I think Nokia needs to carve a new nitch for itself, but i don't think Nokia TV is it.

  4. bolaji ojo
    April 10, 2012

    I don't know whether this is a fantasy idea or if Nokia is serious about Nokia TV. The market just doesn't sound exciting to me and, moreover, it sounds like a “me too” sales program. I hope the Lumia is a strong device on its own.

  5. Cryptoman
    April 10, 2012

     

    Judging by the comments made, I think nobody sees this as a key strategy for a big come back by Nokia. I agree.

    This reminds me of the time when 3G phones were first on the shelves and the killer application for them was claimed to be the videophone. All the sales pitches were centered around the videophone and everyone thought people would be walking and talking as they stared into the little screens of their 3G phones. Well, that never happened. Nobody wanted the video with their phones. The majority of the people like the implicit privacy that comes with “audio only” option on the phone. The user preference and habits could not be changed by the impressive technology that was offered then.

    I see a parallel approach leading to a similar brick wall here. The salesmen think people will love carrying their tiny TVs around and watching it whenever they like. However, the six remarks in the article clearly show why this is an idea that is never going to fly.

     

  6. Jay_Bond
    April 10, 2012

    @ Bolaji, I agree with you completely. This just doesn't seem like a viable option that is going to take the market by storm. If they invest too much into this set up and particularly if the Lumia is a weak handset, this could be the final straw for Nokia.

  7. Barbara Jorgensen
    April 10, 2012

    Isn't the whole idea of mobility being able to access something while you are on the go? So why would anyone watch something that has already been broadcast on their phone? TiVo it and watch it later, or watch it in the comfort of your home on on-demand. This one really boggles the mind

  8. t.alex
    April 10, 2012

    I am note sure what kinda product Nokia TV will be offering. Will it be plain LCD TV with some content service similar to Google TV ? or will it be like a simple box like Apple TV? In any case, it is obvious Google and Apple are not doing well in this area. I believe Nokia is providing this service for their next generation tablet products. It is not bad a move if it works well.

  9. Cryptoman
    April 10, 2012

    The product is an application (software) called “Nokia TV”. It will be running on Lumia Series smartphones by Nokia.

    Nokia is not offering a standalone hardware specific to this TV service. Also, users will not be able to watch live shows using this application. It is a catch-up service.

  10. bolaji ojo
    April 10, 2012

    One of the things I find interesting about Apple is that it is really not a content provider. What it focused upon was providing an easy platform for content provider to use. It marketed uniqueness with the iTune ease of use with the iPhone and iPad. What exactly is Nokia marketing with the Lumia and Nokia TV? Ease of use or uniqueness? Neither seem to apply in this case.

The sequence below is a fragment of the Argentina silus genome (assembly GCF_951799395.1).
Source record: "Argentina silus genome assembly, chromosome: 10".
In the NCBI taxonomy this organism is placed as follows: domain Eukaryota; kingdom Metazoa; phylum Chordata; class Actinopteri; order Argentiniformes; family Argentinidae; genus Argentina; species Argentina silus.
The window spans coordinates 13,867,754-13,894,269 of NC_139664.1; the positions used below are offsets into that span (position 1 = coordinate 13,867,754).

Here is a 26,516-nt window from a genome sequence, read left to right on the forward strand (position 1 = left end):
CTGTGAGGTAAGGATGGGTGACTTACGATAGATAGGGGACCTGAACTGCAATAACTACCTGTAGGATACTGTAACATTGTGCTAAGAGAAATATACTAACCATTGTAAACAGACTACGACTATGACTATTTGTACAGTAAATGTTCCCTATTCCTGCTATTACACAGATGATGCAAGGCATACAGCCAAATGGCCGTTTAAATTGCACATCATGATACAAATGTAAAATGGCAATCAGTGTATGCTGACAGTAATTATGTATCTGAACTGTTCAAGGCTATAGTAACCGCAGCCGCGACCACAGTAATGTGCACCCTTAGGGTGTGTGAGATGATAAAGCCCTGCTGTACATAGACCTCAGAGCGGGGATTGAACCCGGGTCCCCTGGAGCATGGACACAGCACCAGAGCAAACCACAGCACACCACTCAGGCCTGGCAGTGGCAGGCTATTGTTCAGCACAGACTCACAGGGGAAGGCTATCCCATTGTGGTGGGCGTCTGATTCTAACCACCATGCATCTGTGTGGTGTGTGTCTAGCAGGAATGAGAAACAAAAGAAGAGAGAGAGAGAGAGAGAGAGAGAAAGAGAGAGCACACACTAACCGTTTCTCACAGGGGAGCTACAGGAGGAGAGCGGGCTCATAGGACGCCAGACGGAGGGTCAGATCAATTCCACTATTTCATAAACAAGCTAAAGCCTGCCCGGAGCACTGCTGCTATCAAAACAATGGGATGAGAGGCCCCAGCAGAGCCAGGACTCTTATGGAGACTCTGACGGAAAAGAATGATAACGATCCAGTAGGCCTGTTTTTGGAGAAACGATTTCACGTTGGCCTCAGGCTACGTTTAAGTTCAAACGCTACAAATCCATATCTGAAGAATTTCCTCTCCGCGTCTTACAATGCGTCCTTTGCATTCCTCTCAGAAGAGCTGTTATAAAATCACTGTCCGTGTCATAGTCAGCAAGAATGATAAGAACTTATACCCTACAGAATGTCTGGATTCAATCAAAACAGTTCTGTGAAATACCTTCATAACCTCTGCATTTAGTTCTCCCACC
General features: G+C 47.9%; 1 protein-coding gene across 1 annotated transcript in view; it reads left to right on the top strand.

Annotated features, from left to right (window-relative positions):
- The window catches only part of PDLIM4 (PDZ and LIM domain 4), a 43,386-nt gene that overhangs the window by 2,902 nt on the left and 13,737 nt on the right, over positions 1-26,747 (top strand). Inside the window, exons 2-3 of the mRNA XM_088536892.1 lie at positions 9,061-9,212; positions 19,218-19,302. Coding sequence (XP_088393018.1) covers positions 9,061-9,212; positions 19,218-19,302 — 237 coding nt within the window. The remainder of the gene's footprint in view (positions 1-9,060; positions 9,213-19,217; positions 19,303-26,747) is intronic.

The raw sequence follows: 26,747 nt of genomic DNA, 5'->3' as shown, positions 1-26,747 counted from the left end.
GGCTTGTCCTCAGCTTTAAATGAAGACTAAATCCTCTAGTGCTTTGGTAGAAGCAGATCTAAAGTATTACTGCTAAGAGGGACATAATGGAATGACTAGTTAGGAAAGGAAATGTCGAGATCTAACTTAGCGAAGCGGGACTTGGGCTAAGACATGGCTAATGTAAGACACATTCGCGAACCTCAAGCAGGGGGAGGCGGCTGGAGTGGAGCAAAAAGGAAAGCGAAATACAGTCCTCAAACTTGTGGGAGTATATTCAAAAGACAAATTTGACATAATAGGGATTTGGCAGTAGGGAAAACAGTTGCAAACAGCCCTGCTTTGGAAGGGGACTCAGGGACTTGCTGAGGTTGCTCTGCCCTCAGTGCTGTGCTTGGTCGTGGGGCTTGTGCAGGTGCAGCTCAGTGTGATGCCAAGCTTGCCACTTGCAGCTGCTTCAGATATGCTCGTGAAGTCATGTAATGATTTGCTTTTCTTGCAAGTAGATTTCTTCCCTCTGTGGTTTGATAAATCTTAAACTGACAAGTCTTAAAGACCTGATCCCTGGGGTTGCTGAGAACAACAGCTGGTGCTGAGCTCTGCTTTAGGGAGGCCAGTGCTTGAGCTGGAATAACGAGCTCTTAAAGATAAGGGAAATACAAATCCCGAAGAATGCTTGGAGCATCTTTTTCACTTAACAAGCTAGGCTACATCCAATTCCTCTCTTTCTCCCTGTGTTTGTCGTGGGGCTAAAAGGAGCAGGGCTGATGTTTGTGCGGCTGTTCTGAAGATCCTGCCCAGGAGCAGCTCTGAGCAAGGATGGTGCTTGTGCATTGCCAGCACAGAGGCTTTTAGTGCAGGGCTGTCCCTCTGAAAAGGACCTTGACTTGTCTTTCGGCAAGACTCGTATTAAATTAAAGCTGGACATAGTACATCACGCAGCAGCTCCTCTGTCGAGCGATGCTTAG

11. Daniel
    April 11, 2012

    t.alex, both Apple and Google have a host of other services, apps and products to integrate with TV, but what Nokia can Offer. These two are prominent players in industry and I don’t think so far their TV services are great success. In such a scenario I don’t think it’s easy for Nokia to find out a suitable market space, moreover Nokia has to approach third party service providers, for offering any add on services through the TV.

  12. prabhakar_deosthali
    April 11, 2012

    Offering non live TV servives on a smart phone does not sound like a sound Idea for a company like Nokia. A few years back I have seen some mobile phones offering live TV services by haiving built in Tv tuners.

     

  13. t.alex
    April 11, 2012

    Yes, if it is just an app on Lumia phone with no stream of contents, there is no big thing about this. 

  14. Adeniji Kayode
    April 12, 2012

    @Bolaji, I agree with you on that Bolaji, Nokia is in desperate situation right now and is ready to try anything for a come back.

  15. Cryptoman
    April 12, 2012

    @Prabhakar

    Actually, having a built-in tuner on a phone does not seem like a bad idea despite the visual quality and signal degradation issues. At least that way, one gets a chance to watch live content !

  16. t.alex
    April 13, 2012

    Cryptoman, It is actually a good idea . I believe I have seen some China-made phones with this features.

  17. JADEN
    April 21, 2012

    @ Cryptoman,

    Sure, having TV on a mobile phone is not a bad idea but I don't see any excitement in this, because this can't give Nokia an edge in smartphone market race. The idea is not new, most China phones can stream a live braodcast while Nokia TV show is streamed after aired.

  18. JADEN
    April 21, 2012

    Nokia need better ideas and strategies to make waves in smartphone market, not like Nokis TV.

  19. Cryptoman
    April 21, 2012

    @JADEN

    I totally agree with you that having a TV on a mobile phone does not have an edge at all. That was actually the point of my remarks. As an application Nokia TV is as ordinary as having a TV tuner on a mobile phone. In some use case scenarios this application is even inferior to a having a tuner as it does not offer live broadcasts at all.

    I also agree that Nokia needs to come up with something very impressive to rescue its failing smartphone business. Nokia TV simply is not good enough and is not the life jacket Nokia needs at the moment.

     

     

  20. JADEN
    April 21, 2012

    @ Cryptoman,

    That is the simple truth.

  21. Anne
    April 21, 2012

    If Nokia hope it has something for Apple or Google to worry about in the smartphone market, it is not like Nokia TV. This is an insgnificant piece of the smartphone, they need to come up with something better.

  22. itguyphil
    April 22, 2012

    What makes you feel so certain that people do not want to watch TV on their mobile devices? A lot of people watch movies on their handsets/tablets?